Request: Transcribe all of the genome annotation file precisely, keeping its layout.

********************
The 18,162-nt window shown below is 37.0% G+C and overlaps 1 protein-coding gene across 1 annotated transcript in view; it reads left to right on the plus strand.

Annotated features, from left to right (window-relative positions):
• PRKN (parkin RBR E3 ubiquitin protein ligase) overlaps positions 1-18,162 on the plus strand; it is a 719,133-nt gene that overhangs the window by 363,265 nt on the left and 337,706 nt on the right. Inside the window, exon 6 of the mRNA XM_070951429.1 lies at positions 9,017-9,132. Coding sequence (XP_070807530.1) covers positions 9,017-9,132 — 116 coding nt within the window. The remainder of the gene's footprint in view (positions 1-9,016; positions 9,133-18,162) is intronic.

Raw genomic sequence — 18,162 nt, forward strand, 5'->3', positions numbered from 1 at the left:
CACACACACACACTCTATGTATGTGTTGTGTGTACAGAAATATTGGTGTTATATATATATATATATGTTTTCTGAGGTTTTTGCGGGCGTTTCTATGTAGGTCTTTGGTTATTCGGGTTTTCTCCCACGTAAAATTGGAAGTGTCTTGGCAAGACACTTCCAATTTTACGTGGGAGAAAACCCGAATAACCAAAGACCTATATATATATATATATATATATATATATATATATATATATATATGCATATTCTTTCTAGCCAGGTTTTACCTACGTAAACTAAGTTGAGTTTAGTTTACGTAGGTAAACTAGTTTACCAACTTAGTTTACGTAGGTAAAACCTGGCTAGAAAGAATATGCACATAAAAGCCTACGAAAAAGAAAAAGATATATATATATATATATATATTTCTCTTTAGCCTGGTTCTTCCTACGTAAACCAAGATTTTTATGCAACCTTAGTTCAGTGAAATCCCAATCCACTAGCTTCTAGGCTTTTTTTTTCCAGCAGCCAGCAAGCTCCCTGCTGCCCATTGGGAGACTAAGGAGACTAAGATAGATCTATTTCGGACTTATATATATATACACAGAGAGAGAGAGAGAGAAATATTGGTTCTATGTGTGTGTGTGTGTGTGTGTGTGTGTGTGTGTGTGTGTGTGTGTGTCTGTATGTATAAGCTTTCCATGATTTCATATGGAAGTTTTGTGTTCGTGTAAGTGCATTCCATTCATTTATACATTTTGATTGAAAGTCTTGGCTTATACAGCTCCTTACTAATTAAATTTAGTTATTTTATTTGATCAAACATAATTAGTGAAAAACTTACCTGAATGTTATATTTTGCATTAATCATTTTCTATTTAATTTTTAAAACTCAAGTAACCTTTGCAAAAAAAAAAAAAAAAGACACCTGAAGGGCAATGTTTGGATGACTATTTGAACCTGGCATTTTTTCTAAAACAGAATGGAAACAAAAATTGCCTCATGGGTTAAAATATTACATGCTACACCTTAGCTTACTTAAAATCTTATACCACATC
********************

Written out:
The 18,162-nt window shown below is 37.0% G+C and overlaps 1 protein-coding gene across 1 annotated transcript in view; it reads left to right on the plus strand.

Annotated features, from left to right (window-relative positions):
• PRKN (parkin RBR E3 ubiquitin protein ligase) overlaps positions 1-18,162 on the plus strand; it is a 719,133-nt gene that overhangs the window by 363,265 nt on the left and 337,706 nt on the right. Inside the window, exon 6 of the mRNA XM_070951429.1 lies at positions 9,017-9,132. Coding sequence (XP_070807530.1) covers positions 9,017-9,132 — 116 coding nt within the window. The remainder of the gene's footprint in view (positions 1-9,016; positions 9,133-18,162) is intronic.

Raw genomic sequence — 18,162 nt, forward strand, 5'->3', positions numbered from 1 at the left:
CACACACACACACTCTATGTATGTGTTGTGTGTACAGAAATATTGGTGTTATATATATATATATATGTTTTCTGAGGTTTTTGCGGGCGTTTCTATGTAGGTCTTTGGTTATTCGGGTTTTCTCCCACGTAAAATTGGAAGTGTCTTGGCAAGACACTTCCAATTTTACGTGGGAGAAAACCCGAATAACCAAAGACCTATATATATATATATATATATATATATATATATATATATATATATGCATATTCTTTCTAGCCAGGTTTTACCTACGTAAACTAAGTTGAGTTTAGTTTACGTAGGTAAACTAGTTTACCAACTTAGTTTACGTAGGTAAAACCTGGCTAGAAAGAATATGCACATAAAAGCCTACGAAAAAGAAAAAGATATATATATATATATATATATTTCTCTTTAGCCTGGTTCTTCCTACGTAAACCAAGATTTTTATGCAACCTTAGTTCAGTGAAATCCCAATCCACTAGCTTCTAGGCTTTTTTTTTCCAGCAGCCAGCAAGCTCCCTGCTGCCCATTGGGAGACTAAGGAGACTAAGATAGATCTATTTCGGACTTATATATATATACACAGAGAGAGAGAGAGAGAAATATTGGTTCTATGTGTGTGTGTGTGTGTGTGTGTGTGTGTGTGTGTGTGTGTGTGTGTCTGTATGTATAAGCTTTCCATGATTTCATATGGAAGTTTTGTGTTCGTGTAAGTGCATTCCATTCATTTATACATTTTGATTGAAAGTCTTGGCTTATACAGCTCCTTACTAATTAAATTTAGTTATTTTATTTGATCAAACATAATTAGTGAAAAACTTACCTGAATGTTATATTTTGCATTAATCATTTTCTATTTAATTTTTAAAACTCAAGTAACCTTTGCAAAAAAAAAAAAAAAAGACACCTGAAGGGCAATGTTTGGATGACTATTTGAACCTGGCATTTTTTCTAAAACAGAATGGAAACAAAAATTGCCTCATGGGTTAAAATATTACATGCTACACCTTAGCTTACTTAAAATCTTATACCACATC